All of which might make the plaintiff want more Branson-area jurors, while Southwest might want to do everything it can to try this case as far away as possible.

Again, trying to stay in state court isn't a rare strategy. But the extra reasons for that in this case are instructive--especially for business leaders.

It's about seeing things from an adversary's perspective, and understanding how small things that you take for granted can turn out to be big advantages in negotiations, or even litigation.

Fifty miles--and a world away.

The closest federal court to Branson is 50 miles north, in Springfield.

That means, if Southwest Airlines could remove the case to federal court, they'd be able to take it out of the county where this all happened, a community Southwest deemed not significant enough for its business.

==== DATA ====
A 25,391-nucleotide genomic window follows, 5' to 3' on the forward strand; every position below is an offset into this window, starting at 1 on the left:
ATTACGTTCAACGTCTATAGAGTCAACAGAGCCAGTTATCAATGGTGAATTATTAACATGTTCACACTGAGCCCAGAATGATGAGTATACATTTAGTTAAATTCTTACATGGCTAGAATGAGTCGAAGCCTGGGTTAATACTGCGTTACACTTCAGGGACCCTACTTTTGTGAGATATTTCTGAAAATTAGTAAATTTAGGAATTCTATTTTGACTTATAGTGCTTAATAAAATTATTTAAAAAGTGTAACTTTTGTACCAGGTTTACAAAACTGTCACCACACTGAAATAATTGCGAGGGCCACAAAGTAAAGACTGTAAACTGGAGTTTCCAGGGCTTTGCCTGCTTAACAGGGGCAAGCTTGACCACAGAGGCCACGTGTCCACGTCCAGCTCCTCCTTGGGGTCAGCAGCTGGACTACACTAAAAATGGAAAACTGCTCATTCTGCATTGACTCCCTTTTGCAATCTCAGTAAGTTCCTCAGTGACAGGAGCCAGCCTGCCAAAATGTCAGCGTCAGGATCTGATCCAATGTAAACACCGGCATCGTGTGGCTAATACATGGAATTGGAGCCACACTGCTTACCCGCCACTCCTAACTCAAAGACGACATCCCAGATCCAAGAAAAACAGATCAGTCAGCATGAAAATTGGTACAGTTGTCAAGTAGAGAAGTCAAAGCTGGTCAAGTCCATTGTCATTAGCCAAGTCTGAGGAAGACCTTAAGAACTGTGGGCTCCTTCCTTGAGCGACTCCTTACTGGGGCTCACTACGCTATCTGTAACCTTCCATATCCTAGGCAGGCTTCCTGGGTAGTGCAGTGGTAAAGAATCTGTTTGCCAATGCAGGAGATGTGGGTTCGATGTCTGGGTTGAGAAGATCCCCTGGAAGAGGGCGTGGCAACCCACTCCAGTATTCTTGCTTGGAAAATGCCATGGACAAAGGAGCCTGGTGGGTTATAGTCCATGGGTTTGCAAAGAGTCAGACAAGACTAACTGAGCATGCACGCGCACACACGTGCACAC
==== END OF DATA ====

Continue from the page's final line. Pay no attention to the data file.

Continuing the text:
And this isn't just about the location of the courtroom; to my mind it's about the makeup of the jury pool.

Jurors closer to Springfield, Missouri, might not feel one way or another about Southwest. But pull together a jury in Branson, and a reasonable lawyer might imagine you'd wind up with someone who knew someone who lost a job after Southwest and Frontier pulled out, or who is now inconvenienced by the lack of air service, or who doesn't like that the big airlines think their hometown is just a punch line.

In other words, maybe you could assume a Branson jury would be predisposed to find for a plaintiff who lived in its town and isn't asking for all the money in the world--and find against the giant corporation with the out-of-state headquarters that allegedly did him wrong.

So you'd want to keep things in state court, in Branson. And because the plaintiff asked for one penny less than is required for a removal to federal court, Southwest seems stuck.

Or else maybe this is all just about making it harder for Southwest's lawyers and witnesses to travel to the trial in Branson.

Because as we've seen, Southwest doesn't fly there anymore.